In 1985, New York lawmakers passed legislation aimed at fostering interest in science, technology, and healthcare among low-income and underrepresented minority students.
The outcome was the establishment of the New York State Science and Technology Entry Program (STEP), a statute channeling public funds to 56 colleges, universities, and medical schools statewide. These institutions host and operate STEP initiatives for 7th-to-12th-grade students that include instruction, exam preparation, hands-on and research training, college admissions guidance, and career-focused activities such as field trips and college visits.
Under the STEP program, students are eligible if they either are economically disadvantaged or belong to a minority group historically underrepresented in the targeted fields. STEP regulations explicitly define underrepresented minorities as only black, Hispanic, Native American, or Alaskan native.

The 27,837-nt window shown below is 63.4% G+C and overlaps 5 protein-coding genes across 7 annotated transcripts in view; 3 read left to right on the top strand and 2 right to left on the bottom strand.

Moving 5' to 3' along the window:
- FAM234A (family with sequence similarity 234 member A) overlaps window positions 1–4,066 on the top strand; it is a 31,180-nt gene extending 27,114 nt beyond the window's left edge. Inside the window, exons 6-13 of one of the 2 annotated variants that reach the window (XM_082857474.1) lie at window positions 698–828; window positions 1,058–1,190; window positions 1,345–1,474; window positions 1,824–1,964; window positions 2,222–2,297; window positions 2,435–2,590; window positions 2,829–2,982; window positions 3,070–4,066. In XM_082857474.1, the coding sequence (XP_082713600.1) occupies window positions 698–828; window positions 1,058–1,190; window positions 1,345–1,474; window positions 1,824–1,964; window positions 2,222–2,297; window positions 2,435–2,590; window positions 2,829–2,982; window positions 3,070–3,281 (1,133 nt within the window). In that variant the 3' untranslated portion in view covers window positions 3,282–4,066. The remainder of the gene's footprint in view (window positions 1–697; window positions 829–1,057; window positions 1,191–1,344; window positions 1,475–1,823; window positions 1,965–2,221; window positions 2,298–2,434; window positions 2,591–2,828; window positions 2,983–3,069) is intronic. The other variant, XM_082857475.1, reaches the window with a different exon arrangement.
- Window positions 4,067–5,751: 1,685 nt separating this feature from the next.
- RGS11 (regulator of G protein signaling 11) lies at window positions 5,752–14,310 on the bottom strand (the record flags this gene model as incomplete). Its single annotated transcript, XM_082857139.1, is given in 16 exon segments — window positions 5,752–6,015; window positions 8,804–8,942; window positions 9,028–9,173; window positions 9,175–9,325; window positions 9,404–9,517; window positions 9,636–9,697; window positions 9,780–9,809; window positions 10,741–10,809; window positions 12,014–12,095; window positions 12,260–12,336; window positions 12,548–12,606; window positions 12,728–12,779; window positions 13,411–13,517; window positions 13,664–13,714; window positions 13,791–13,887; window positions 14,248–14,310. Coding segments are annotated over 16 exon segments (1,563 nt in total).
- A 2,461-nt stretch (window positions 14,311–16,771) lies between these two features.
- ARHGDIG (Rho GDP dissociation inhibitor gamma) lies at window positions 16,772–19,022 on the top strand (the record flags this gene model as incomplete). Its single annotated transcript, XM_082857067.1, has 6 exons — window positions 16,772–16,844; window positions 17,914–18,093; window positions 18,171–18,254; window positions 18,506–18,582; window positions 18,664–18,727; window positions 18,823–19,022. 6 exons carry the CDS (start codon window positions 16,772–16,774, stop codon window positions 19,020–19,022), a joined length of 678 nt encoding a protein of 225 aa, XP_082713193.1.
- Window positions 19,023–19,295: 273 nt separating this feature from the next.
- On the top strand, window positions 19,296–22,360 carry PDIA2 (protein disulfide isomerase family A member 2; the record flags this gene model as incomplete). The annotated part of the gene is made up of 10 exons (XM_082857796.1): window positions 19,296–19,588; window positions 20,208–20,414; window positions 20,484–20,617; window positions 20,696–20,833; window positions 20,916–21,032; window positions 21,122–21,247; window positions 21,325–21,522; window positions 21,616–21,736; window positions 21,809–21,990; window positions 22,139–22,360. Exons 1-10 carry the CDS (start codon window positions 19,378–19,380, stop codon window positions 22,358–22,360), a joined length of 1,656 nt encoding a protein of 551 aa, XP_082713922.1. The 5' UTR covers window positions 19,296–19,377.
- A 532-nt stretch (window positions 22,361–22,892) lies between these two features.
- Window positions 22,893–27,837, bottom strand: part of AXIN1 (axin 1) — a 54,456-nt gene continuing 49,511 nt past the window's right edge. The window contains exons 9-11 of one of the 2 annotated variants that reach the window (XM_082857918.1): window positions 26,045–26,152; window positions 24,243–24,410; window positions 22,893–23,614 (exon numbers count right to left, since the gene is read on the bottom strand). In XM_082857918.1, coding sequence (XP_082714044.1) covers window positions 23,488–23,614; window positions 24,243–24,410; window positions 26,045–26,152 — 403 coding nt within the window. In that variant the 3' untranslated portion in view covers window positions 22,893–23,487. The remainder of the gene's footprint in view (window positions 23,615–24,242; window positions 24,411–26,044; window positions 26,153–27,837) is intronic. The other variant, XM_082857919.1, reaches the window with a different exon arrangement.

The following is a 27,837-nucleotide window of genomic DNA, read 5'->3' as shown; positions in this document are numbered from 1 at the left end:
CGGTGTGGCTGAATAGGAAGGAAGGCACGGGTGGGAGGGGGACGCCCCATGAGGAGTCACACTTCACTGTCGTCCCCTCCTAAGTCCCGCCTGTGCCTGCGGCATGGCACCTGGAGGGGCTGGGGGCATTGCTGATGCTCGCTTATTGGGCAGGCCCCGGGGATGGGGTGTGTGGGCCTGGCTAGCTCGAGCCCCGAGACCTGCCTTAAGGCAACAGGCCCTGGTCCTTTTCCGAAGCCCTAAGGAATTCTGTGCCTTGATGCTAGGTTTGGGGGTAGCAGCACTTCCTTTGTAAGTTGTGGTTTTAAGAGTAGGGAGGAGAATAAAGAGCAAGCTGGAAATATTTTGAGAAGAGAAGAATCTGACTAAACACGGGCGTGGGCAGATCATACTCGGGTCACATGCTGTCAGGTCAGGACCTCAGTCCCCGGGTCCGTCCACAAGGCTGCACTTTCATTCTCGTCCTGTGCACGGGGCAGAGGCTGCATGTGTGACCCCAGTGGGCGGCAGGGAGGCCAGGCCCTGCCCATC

A child of billionaires, for example, who happens to identify as black, is eligible for the STEP program. A Chinese American student whose parents barely top the poverty line, however, is categorically ineligible.
If the government wants to fund educational opportunities for children in need, it can do so. What it can’t do is use economic need as a way to treat applicants differently based on their race. STEP’s expressly race-conscious application process blatantly violates the Constitution’s equal protection guarantee.
Now, parents are fighting back. The Chinese American Citizens of Greater New York (CACAGNY), the Inclusive Education Advocacy Group and Higher with Our Parent Engagement (HOPE), all New York City-based parent groups, filed a federal lawsuit challenging the racially discriminatory provisions of the STEP statute.
The parent groups are represented at no charge by Pacific Legal Foundation and the Legal Insurrection Foundation.